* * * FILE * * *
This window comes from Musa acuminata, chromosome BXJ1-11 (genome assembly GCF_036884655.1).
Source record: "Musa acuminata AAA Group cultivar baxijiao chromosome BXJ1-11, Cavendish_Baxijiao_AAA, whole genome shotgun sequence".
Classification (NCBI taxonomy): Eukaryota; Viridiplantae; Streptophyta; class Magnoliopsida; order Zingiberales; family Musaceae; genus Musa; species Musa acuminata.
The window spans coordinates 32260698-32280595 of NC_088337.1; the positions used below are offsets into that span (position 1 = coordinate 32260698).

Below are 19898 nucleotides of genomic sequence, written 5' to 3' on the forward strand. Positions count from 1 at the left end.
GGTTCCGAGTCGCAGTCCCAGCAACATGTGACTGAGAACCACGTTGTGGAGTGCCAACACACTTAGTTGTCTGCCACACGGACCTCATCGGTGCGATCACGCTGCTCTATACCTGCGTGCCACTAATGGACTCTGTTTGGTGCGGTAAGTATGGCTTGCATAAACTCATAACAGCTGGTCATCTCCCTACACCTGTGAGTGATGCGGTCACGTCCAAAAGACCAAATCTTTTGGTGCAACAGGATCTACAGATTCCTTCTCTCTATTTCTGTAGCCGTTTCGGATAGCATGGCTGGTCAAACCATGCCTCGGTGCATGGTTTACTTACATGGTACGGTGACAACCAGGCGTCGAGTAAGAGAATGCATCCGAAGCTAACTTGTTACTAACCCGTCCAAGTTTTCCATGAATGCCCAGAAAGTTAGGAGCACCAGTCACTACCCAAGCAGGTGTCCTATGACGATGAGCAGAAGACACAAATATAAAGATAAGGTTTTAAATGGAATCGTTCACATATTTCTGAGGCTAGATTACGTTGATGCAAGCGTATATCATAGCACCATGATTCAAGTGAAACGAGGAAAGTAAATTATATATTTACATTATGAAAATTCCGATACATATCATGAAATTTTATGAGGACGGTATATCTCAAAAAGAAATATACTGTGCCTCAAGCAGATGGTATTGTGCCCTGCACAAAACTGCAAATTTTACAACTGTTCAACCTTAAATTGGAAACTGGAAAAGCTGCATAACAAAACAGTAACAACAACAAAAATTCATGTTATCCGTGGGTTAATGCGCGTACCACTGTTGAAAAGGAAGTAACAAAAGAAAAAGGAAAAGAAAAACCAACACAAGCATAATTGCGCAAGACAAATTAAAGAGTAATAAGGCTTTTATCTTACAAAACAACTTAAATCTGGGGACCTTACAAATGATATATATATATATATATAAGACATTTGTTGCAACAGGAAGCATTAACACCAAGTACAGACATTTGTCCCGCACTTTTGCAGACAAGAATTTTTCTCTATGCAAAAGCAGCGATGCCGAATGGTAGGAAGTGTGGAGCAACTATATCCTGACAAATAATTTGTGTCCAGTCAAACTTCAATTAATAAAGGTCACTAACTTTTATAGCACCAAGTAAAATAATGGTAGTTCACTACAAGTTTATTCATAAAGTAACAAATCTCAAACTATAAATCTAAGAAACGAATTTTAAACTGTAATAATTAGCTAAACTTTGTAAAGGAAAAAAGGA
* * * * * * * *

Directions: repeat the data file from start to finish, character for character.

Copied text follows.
This window comes from Musa acuminata, chromosome BXJ1-11 (genome assembly GCF_036884655.1).
Source record: "Musa acuminata AAA Group cultivar baxijiao chromosome BXJ1-11, Cavendish_Baxijiao_AAA, whole genome shotgun sequence".
Classification (NCBI taxonomy): Eukaryota; Viridiplantae; Streptophyta; class Magnoliopsida; order Zingiberales; family Musaceae; genus Musa; species Musa acuminata.
The window spans coordinates 32260698-32280595 of NC_088337.1; the positions used below are offsets into that span (position 1 = coordinate 32260698).

Below are 19898 nucleotides of genomic sequence, written 5' to 3' on the forward strand. Positions count from 1 at the left end.
GGTTCCGAGTCGCAGTCCCAGCAACATGTGACTGAGAACCACGTTGTGGAGTGCCAACACACTTAGTTGTCTGCCACACGGACCTCATCGGTGCGATCACGCTGCTCTATACCTGCGTGCCACTAATGGACTCTGTTTGGTGCGGTAAGTATGGCTTGCATAAACTCATAACAGCTGGTCATCTCCCTACACCTGTGAGTGATGCGGTCACGTCCAAAAGACCAAATCTTTTGGTGCAACAGGATCTACAGATTCCTTCTCTCTATTTCTGTAGCCGTTTCGGATAGCATGGCTGGTCAAACCATGCCTCGGTGCATGGTTTACTTACATGGTACGGTGACAACCAGGCGTCGAGTAAGAGAATGCATCCGAAGCTAACTTGTTACTAACCCGTCCAAGTTTTCCATGAATGCCCAGAAAGTTAGGAGCACCAGTCACTACCCAAGCAGGTGTCCTATGACGATGAGCAGAAGACACAAATATAAAGATAAGGTTTTAAATGGAATCGTTCACATATTTCTGAGGCTAGATTACGTTGATGCAAGCGTATATCATAGCACCATGATTCAAGTGAAACGAGGAAAGTAAATTATATATTTACATTATGAAAATTCCGATACATATCATGAAATTTTATGAGGACGGTATATCTCAAAAAGAAATATACTGTGCCTCAAGCAGATGGTATTGTGCCCTGCACAAAACTGCAAATTTTACAACTGTTCAACCTTAAATTGGAAACTGGAAAAGCTGCATAACAAAACAGTAACAACAACAAAAATTCATGTTATCCGTGGGTTAATGCGCGTACCACTGTTGAAAAGGAAGTAACAAAAGAAAAAGGAAAAGAAAAACCAACACAAGCATAATTGCGCAAGACAAATTAAAGAGTAATAAGGCTTTTATCTTACAAAACAACTTAAATCTGGGGACCTTACAAATGATATATATATATATATATAAGACATTTGTTGCAACAGGAAGCATTAACACCAAGTACAGACATTTGTCCCGCACTTTTGCAGACAAGAATTTTTCTCTATGCAAAAGCAGCGATGCCGAATGGTAGGAAGTGTGGAGCAACTATATCCTGACAAATAATTTGTGTCCAGTCAAACTTCAATTAATAAAGGTCACTAACTTTTATAGCACCAAGTAAAATAATGGTAGTTCACTACAAGTTTATTCATAAAGTAACAAATCTCAAACTATAAATCTAAGAAACGAATTTTAAACTGTAATAATTAGCTAAACTTTGTAAAGGAAAAAAGGA